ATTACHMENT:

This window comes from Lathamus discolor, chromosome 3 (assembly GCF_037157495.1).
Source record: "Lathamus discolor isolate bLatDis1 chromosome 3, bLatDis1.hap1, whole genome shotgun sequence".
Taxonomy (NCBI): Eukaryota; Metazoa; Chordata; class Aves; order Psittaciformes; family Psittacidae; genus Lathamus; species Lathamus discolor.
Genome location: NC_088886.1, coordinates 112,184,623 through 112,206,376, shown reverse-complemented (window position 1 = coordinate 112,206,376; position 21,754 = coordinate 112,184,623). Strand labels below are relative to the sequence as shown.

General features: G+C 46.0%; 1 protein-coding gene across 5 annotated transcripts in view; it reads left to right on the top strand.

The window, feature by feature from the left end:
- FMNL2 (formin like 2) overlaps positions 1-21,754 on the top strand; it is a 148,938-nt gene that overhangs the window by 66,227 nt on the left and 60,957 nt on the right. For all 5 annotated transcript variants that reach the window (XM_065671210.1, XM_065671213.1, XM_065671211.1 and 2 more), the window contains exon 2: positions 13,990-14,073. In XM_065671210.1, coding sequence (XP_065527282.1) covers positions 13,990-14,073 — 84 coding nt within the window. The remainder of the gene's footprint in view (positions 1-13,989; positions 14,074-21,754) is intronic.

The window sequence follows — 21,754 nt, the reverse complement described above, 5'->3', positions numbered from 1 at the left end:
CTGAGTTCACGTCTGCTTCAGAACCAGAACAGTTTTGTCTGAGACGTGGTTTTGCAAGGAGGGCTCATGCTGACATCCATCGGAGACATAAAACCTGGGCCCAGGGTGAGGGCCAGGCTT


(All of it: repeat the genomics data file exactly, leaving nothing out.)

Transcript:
This window comes from Lathamus discolor, chromosome 3 (assembly GCF_037157495.1).
Source record: "Lathamus discolor isolate bLatDis1 chromosome 3, bLatDis1.hap1, whole genome shotgun sequence".
Taxonomy (NCBI): Eukaryota; Metazoa; Chordata; class Aves; order Psittaciformes; family Psittacidae; genus Lathamus; species Lathamus discolor.
Genome location: NC_088886.1, coordinates 112,184,623 through 112,206,376, shown reverse-complemented (window position 1 = coordinate 112,206,376; position 21,754 = coordinate 112,184,623). Strand labels below are relative to the sequence as shown.

General features: G+C 46.0%; 1 protein-coding gene across 5 annotated transcripts in view; it reads left to right on the top strand.

The window, feature by feature from the left end:
- FMNL2 (formin like 2) overlaps positions 1-21,754 on the top strand; it is a 148,938-nt gene that overhangs the window by 66,227 nt on the left and 60,957 nt on the right. For all 5 annotated transcript variants that reach the window (XM_065671210.1, XM_065671213.1, XM_065671211.1 and 2 more), the window contains exon 2: positions 13,990-14,073. In XM_065671210.1, coding sequence (XP_065527282.1) covers positions 13,990-14,073 — 84 coding nt within the window. The remainder of the gene's footprint in view (positions 1-13,989; positions 14,074-21,754) is intronic.

The window sequence follows — 21,754 nt, the reverse complement described above, 5'->3', positions numbered from 1 at the left end:
CTGAGTTCACGTCTGCTTCAGAACCAGAACAGTTTTGTCTGAGACGTGGTTTTGCAAGGAGGGCTCATGCTGACATCCATCGGAGACATAAAACCTGGGCCCAGGGTGAGGGCCAGGCTT